Measuring the Mountain
Understanding Experiences and Social Care in Wales
Measuring the Mountain is an all-Wales project evaluating the impact of the Social Services and Wellbeing (Wales) Act 2014. It is a collaboration between the public sector, third sector and, most importantly, the people who live here.
Funded by Welsh Government, the project will collect stories from people with recent experience of social care in order to build a picture of what social care feels like for the individuals involved.
The Measuring the Mountain team hope to work with organisations across Wales, both to let people know about the project and to help create a network of Listeners. Listeners will support people to share their stories and will play a vital role in ensuring that everyone who has a story is able to share it. Listeners can be staff or volunteers: volunteers will be able to join Spice’s Time Credits network and earn Time Credits for the stories they collect.
If you have a story to share, or if you know others who do, please get involved.
Measuring the Mountain will share their findings with Welsh Government, social care professionals, participants and, through their website and presentations, with people in Wales. In September, the project will host a Citizens’ Jury at the Liberty Stadium, Swansea, to look more closely at key issues that arise from the stories. Members of the public will examine a policy question, draw conclusions and present their recommendations.
Further information about all aspects of the project, including how to be a Listener, share a story or get involved in the Citizens’ Jury can be found on their website www.mtm.wales (English) or www.mym.cymru (Welsh)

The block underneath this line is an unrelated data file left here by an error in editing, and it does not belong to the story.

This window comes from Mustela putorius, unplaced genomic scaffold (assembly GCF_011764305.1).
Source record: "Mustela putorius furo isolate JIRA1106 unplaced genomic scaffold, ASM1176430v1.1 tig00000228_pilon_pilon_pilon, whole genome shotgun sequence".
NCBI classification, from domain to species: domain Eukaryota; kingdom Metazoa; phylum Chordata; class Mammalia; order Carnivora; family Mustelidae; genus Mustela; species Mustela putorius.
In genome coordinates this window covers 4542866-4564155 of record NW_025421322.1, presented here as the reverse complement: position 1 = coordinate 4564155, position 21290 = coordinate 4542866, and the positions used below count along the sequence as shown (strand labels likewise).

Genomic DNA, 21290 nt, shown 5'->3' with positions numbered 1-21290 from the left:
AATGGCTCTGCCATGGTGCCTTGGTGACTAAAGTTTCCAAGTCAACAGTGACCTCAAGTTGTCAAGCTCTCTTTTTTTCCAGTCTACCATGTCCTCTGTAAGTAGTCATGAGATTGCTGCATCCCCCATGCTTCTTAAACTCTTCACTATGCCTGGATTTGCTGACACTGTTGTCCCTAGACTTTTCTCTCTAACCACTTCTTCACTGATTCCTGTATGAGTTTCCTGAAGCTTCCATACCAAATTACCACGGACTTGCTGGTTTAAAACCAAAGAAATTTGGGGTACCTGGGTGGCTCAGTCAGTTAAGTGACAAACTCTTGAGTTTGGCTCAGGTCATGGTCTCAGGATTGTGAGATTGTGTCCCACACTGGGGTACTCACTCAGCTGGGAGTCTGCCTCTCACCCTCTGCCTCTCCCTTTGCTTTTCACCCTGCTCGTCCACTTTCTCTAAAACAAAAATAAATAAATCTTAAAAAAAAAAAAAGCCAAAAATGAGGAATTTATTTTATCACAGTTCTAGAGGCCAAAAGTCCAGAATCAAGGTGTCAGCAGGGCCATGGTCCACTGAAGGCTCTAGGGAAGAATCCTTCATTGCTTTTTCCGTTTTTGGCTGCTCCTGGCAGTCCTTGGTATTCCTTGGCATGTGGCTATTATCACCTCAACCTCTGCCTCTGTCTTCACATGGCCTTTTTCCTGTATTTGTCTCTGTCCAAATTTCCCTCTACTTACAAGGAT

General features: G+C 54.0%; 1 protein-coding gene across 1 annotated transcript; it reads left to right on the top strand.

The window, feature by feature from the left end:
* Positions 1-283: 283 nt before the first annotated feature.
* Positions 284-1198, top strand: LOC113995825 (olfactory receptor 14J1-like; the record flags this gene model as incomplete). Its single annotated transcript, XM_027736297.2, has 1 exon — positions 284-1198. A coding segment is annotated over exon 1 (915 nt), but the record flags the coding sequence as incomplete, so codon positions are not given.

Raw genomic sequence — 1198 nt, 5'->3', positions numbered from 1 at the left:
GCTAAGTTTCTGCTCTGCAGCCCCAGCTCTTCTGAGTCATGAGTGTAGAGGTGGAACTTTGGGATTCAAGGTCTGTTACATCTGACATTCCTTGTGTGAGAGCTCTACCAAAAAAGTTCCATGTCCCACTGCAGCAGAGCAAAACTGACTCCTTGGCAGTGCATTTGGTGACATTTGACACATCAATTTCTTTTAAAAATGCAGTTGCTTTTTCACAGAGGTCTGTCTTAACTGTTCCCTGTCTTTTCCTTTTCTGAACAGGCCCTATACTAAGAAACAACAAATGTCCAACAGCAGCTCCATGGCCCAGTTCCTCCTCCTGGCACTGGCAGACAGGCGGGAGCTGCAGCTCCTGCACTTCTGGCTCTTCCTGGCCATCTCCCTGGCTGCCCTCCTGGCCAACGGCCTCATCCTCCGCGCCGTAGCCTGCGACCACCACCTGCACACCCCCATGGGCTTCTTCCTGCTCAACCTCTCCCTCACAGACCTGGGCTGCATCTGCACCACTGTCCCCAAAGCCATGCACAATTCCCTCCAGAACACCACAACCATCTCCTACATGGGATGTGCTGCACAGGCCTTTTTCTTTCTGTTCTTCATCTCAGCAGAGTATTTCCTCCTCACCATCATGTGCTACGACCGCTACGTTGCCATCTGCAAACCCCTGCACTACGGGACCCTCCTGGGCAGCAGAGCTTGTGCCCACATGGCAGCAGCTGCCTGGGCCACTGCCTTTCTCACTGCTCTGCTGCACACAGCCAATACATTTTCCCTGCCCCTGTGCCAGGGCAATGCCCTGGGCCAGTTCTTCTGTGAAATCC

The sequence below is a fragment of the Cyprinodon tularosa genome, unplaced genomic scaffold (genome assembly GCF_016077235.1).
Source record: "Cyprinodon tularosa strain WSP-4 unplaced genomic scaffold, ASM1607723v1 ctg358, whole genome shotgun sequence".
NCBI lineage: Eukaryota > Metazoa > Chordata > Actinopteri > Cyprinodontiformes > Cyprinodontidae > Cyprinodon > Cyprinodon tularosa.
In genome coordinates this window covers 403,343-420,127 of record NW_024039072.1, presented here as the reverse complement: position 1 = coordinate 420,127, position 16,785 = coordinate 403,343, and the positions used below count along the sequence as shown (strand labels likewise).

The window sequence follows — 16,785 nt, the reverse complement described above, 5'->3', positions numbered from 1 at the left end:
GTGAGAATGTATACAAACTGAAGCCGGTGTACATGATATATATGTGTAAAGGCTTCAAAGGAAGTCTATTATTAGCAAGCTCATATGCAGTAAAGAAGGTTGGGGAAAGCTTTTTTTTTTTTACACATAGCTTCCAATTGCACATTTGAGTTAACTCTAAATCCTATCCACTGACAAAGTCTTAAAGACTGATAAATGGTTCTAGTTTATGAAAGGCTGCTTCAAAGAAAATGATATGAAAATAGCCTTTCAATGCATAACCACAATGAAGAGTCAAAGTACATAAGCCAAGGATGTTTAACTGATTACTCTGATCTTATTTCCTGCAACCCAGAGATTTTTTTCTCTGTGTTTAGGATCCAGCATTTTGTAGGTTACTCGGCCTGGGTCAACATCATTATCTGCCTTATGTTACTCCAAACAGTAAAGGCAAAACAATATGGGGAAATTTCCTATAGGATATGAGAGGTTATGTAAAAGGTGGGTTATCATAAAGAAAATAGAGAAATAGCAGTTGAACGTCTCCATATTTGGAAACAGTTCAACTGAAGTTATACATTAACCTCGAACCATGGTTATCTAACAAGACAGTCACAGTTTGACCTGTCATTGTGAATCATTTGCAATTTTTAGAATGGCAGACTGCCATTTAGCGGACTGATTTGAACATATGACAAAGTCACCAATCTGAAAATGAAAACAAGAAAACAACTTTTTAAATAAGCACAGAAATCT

Or you can contact Katie, the project manager – kcooke -AT- interlinkrct -DOT- org -DOT- uk / 07964 407 739
You can also call David Williams on 01633 766311 or 0793 9003131 to capture your story.
Celebrating D/deaf and disabled women and girls across Wales
Event sponsored by Joyce Watson AM
We invite you to join us to celebrate #IAmEmbolden, a year-long project, celebrating the successes of D/deaf and disabled women and girls in Wales.
In the year running up to the centenary celebrations in 2018 of women obtaining the right to vote, Disability Wales, with funding from Spirit of 2012 and the Fawcett Society, is highlighting the achievements of Welsh D/deaf and disabled women and girls, now and in history.
The event will take place at the Senedd, Cardiff Bay on Tuesday 13 March 2018 at 11:45 until 13:30.
The event will include a photography exhibition featuring portraits of our 8 shortlisted candidates along with images and interviews captured during the project.
Shortlisted nominees will be presented with an award to acknowledge their achievements and contributions to breaking down barriers for D/deaf and disabled women and girls.
We would be delighted if you were able to attend and join us at our celebration.
You can register for the event here
Watchdog orders DWP to publish secret reports on Atos and Capita PIP failings
The information commissioner has ordered the Department for Work and Pensions (DWP) to release documents that are likely to expose the widespread failings of two of its disability benefit assessment contractors.
DWP has been attempting to prevent the documents being released since receiving a Freedom of Information Act request from campaigner John Slater in December 2016.
He said the documents – if and when they are eventually released – will reveal the truth about what DWP knows about Atos and Capita.
Last month, the two outsourcing companies, which are paid hundreds of millions of pounds to carry out personal independence payment (PIP) assessments, told members of the Commons work and pensions committee that they had never met contractual quality standards on the reports their staff write for DWP.
The documents Slater has been seeking could provide further evidence of such failings, and fuel campaigners’ fears that Atos and Capita have been told by DWP to find a certain proportion of claimants ineligible for PIP.
Social Welfare Law in Wales Online Resource
Letting you know that the initial stages of developing the Social Welfare Law in Wales online resource has been completed and this can now be accessed freely at http://www.lukeclements.co.uk/rhydian-social-welfare-law-in-wales/
The impetus to develop this resource has been the relative absence of critical analysis and discussion on the Social Services and Wellbeing (Wales) Act 2014 and its interface with other social welfare legislation and guidance.